Learn how and why riders escape during the Tour de France and other bike races.
Molly Hurford |
SHARE THIS ON
Learn how and why riders escape during the Tour de France and other bike races. – By Molly Hurford
When It Happens It’s done best as a sneak attack out of nowhere or when a rider takes advantage of a slight gap between himself and the rest of the peloton.Why It’s Cool Nothing compares to the drama and nail-biting tension of watching to see if a breakaway will succeed, especially if it includes your favourite rider.
Riders to Watch Any rider in search of personal glory or TV time for his sponsors may try his luck in a breakaway.Breaking away isn’t just a classic cycling movie—it means that a small group of riders has gone clear ahead of the main peloton of racers. A breakaway is chased by the peloton, or sometimes by another breakaway, which is called the chase group.RELATED: How Does a Tour de rnace Sprint Work?
A breakaway may or may not succeed in staying off the front until the finish on any given day. It depends on the riders involved in the break, the route, conditions, and the motivation and tactics of other riders in the chasing peloton. Some Tour de France stages are better for breakaways than others—look for breaks to happen on stages with more technical riding and tight turns.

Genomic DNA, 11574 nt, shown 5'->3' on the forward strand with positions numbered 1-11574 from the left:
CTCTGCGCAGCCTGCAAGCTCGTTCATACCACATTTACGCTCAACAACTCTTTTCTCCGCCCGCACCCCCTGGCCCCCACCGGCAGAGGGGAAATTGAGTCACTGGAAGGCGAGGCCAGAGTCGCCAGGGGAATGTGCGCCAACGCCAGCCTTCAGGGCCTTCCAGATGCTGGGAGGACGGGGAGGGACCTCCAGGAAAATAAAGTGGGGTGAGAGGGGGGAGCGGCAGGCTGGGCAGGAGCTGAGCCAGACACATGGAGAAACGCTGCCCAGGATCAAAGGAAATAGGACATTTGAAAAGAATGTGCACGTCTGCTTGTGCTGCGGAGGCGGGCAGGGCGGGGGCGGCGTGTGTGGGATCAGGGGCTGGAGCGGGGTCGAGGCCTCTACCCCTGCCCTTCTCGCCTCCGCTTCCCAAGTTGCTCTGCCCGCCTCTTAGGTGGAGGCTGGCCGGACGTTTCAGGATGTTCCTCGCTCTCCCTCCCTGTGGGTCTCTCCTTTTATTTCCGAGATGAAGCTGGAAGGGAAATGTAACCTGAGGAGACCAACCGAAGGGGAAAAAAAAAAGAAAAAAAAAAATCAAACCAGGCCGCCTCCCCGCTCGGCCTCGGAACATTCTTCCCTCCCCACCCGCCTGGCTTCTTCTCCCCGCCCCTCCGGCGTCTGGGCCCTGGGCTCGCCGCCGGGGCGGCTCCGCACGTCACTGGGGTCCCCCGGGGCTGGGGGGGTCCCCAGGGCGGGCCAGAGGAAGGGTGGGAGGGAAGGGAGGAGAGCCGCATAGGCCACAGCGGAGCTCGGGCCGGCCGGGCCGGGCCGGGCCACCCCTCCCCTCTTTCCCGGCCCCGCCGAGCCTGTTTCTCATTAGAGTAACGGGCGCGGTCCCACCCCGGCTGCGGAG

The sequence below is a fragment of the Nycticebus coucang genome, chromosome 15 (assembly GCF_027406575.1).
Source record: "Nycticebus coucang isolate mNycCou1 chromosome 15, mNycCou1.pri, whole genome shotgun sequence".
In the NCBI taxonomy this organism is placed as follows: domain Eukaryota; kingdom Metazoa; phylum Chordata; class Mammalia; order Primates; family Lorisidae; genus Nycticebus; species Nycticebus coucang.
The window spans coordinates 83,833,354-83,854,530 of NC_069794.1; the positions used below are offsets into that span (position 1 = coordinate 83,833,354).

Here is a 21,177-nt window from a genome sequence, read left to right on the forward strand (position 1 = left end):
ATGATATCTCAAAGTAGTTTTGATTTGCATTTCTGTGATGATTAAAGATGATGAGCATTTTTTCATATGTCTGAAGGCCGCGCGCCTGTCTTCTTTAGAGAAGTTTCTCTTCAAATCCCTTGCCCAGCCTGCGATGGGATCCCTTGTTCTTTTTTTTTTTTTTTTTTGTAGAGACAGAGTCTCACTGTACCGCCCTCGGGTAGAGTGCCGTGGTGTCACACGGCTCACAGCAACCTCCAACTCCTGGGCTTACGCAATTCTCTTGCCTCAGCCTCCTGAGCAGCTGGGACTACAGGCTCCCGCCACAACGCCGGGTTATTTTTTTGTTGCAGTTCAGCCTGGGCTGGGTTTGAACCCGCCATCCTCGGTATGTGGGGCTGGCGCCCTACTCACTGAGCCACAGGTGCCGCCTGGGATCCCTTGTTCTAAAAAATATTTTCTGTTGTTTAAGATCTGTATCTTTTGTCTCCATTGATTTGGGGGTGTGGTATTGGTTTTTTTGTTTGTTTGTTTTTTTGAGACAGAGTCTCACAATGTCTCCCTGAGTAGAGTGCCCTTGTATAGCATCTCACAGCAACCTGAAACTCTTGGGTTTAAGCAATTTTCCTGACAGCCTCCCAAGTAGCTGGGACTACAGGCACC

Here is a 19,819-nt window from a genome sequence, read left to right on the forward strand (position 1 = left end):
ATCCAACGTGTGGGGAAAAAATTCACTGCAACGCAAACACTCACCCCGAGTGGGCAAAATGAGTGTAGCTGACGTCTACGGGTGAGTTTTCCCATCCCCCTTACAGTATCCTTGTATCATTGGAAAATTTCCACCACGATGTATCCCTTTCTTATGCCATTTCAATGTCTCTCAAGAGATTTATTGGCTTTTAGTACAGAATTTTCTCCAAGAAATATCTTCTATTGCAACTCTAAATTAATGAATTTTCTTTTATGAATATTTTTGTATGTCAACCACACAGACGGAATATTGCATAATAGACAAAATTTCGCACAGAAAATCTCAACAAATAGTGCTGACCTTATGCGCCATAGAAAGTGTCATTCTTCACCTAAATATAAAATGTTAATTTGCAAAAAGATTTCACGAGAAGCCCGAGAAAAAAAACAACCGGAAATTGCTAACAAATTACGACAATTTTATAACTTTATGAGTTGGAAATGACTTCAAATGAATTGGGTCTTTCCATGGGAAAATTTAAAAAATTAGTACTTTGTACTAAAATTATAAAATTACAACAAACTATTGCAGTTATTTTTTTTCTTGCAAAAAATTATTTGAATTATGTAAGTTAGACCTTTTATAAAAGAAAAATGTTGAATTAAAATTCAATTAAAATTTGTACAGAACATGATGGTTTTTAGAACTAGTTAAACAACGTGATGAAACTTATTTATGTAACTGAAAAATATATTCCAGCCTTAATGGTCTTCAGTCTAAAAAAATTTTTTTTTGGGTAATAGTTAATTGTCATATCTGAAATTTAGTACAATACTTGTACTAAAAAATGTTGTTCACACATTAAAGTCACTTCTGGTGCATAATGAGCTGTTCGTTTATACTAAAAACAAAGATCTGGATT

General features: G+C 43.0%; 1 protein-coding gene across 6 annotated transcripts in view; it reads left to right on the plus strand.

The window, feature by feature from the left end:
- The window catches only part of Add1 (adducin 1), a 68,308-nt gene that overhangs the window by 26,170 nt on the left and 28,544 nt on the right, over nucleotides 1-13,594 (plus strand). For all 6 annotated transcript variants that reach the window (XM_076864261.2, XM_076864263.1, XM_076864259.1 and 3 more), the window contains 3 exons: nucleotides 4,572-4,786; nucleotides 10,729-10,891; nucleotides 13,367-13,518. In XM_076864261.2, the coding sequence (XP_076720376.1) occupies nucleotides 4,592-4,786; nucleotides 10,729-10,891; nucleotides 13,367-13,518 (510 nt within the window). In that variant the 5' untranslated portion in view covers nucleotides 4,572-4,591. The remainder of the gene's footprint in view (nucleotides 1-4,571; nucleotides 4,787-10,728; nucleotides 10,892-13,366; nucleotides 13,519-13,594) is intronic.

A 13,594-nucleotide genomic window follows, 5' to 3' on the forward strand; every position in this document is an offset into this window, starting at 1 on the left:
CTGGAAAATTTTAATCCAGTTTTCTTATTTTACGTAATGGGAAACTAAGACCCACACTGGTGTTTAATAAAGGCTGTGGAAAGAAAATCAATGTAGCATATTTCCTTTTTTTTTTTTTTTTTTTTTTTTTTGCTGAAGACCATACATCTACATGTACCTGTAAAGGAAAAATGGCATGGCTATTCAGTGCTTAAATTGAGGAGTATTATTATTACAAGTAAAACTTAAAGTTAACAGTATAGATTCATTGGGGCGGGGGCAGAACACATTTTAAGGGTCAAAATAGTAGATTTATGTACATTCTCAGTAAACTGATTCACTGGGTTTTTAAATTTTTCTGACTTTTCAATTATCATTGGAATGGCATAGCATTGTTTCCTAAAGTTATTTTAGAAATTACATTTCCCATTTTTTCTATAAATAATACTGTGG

If a breakaway does get caught, the peloton may stay together for the duration of the stage, or another breakaway might launch a counterattack with fresher riders.
To an observer, the process of forming a breakaway may look smooth: Suddenly eight riders move to the front and tear away from the rest of the peloton, but inside the pack, it’s chaos. Overhead cameras make the escape look like a well-choreographed bike ballet.
“Forming a breakaway is often very complicated,” says Tour de France former pro Ted King (Garmin-Cannondale), “because on any given day, you have 150 riders in a 200-person race trying to get into that break. But once you make the break, it’s actually freeing.”
Things often calm down once a breakaway is established. Riders off the front will begin to work seamlessly together, taking short turns pulling at the front and then tucking back into the group for a rest, one after another.
What bodes well for a successful breakaway attempt? “You want four to eight guys in it,” said King. “Less than that and it may not have enough power to succeed and beyond that, it’s too big to succeed.”
Breakaway riders are obviously fast, or they wouldn’t be able to escape; however, in most cases, the larger, chasing peloton has the manpower to rein them in unless the break’s riders work perfectly together.
Depending on the overall tactics of top riders and teams, a peloton may decide to catch a break or it may opt intentionally to keep the gap to the breakaway within some certain arbitrary time limit.
You’ll never be sure if you’re watching a successful attempt fly off the front of the peloton as it happens, but the odds are favourable for a breakaway when it hits the magic number five—five men who have a five-minute gap.